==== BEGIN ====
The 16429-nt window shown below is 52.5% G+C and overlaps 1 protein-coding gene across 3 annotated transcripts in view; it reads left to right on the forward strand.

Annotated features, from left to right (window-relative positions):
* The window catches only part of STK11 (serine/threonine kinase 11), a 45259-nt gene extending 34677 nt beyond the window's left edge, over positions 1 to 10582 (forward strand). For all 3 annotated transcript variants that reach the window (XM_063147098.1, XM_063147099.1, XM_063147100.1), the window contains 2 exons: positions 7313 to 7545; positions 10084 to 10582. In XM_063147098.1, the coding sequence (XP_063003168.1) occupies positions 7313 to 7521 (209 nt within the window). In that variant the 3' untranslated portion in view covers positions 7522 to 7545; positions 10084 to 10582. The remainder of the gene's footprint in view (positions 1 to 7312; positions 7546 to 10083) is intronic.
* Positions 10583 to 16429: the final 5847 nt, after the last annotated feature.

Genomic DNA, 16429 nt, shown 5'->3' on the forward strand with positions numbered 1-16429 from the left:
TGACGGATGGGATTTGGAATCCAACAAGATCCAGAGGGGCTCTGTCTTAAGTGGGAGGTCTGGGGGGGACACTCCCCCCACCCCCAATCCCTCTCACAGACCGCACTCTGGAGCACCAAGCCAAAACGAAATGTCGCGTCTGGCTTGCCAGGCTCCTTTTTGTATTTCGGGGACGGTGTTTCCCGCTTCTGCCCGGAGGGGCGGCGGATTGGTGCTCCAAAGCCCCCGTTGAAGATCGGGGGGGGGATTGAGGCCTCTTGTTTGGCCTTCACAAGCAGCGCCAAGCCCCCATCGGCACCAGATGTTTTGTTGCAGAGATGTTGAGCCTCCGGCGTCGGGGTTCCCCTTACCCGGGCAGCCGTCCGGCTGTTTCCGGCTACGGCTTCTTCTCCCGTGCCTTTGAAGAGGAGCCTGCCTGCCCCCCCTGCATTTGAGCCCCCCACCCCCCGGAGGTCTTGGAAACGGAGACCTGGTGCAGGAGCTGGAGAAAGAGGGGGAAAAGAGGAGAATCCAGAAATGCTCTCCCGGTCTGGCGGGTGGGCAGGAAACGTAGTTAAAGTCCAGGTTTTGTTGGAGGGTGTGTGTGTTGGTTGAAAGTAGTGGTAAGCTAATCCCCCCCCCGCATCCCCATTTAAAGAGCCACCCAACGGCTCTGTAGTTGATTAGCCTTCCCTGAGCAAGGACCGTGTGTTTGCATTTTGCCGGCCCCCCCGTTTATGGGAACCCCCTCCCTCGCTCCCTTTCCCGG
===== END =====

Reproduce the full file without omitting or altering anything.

The 16429-nt window shown below is 52.5% G+C and overlaps 1 protein-coding gene across 3 annotated transcripts in view; it reads left to right on the forward strand.

Annotated features, from left to right (window-relative positions):
* The window catches only part of STK11 (serine/threonine kinase 11), a 45259-nt gene extending 34677 nt beyond the window's left edge, over positions 1 to 10582 (forward strand). For all 3 annotated transcript variants that reach the window (XM_063147098.1, XM_063147099.1, XM_063147100.1), the window contains 2 exons: positions 7313 to 7545; positions 10084 to 10582. In XM_063147098.1, the coding sequence (XP_063003168.1) occupies positions 7313 to 7521 (209 nt within the window). In that variant the 3' untranslated portion in view covers positions 7522 to 7545; positions 10084 to 10582. The remainder of the gene's footprint in view (positions 1 to 7312; positions 7546 to 10083) is intronic.
* Positions 10583 to 16429: the final 5847 nt, after the last annotated feature.

Genomic DNA, 16429 nt, shown 5'->3' on the forward strand with positions numbered 1-16429 from the left:
TGACGGATGGGATTTGGAATCCAACAAGATCCAGAGGGGCTCTGTCTTAAGTGGGAGGTCTGGGGGGGACACTCCCCCCACCCCCAATCCCTCTCACAGACCGCACTCTGGAGCACCAAGCCAAAACGAAATGTCGCGTCTGGCTTGCCAGGCTCCTTTTTGTATTTCGGGGACGGTGTTTCCCGCTTCTGCCCGGAGGGGCGGCGGATTGGTGCTCCAAAGCCCCCGTTGAAGATCGGGGGGGGGATTGAGGCCTCTTGTTTGGCCTTCACAAGCAGCGCCAAGCCCCCATCGGCACCAGATGTTTTGTTGCAGAGATGTTGAGCCTCCGGCGTCGGGGTTCCCCTTACCCGGGCAGCCGTCCGGCTGTTTCCGGCTACGGCTTCTTCTCCCGTGCCTTTGAAGAGGAGCCTGCCTGCCCCCCCTGCATTTGAGCCCCCCACCCCCCGGAGGTCTTGGAAACGGAGACCTGGTGCAGGAGCTGGAGAAAGAGGGGGAAAAGAGGAGAATCCAGAAATGCTCTCCCGGTCTGGCGGGTGGGCAGGAAACGTAGTTAAAGTCCAGGTTTTGTTGGAGGGTGTGTGTGTTGGTTGAAAGTAGTGGTAAGCTAATCCCCCCCCCGCATCCCCATTTAAAGAGCCACCCAACGGCTCTGTAGTTGATTAGCCTTCCCTGAGCAAGGACCGTGTGTTTGCATTTTGCCGGCCCCCCCGTTTATGGGAACCCCCTCCCTCGCTCCCTTTCCCGG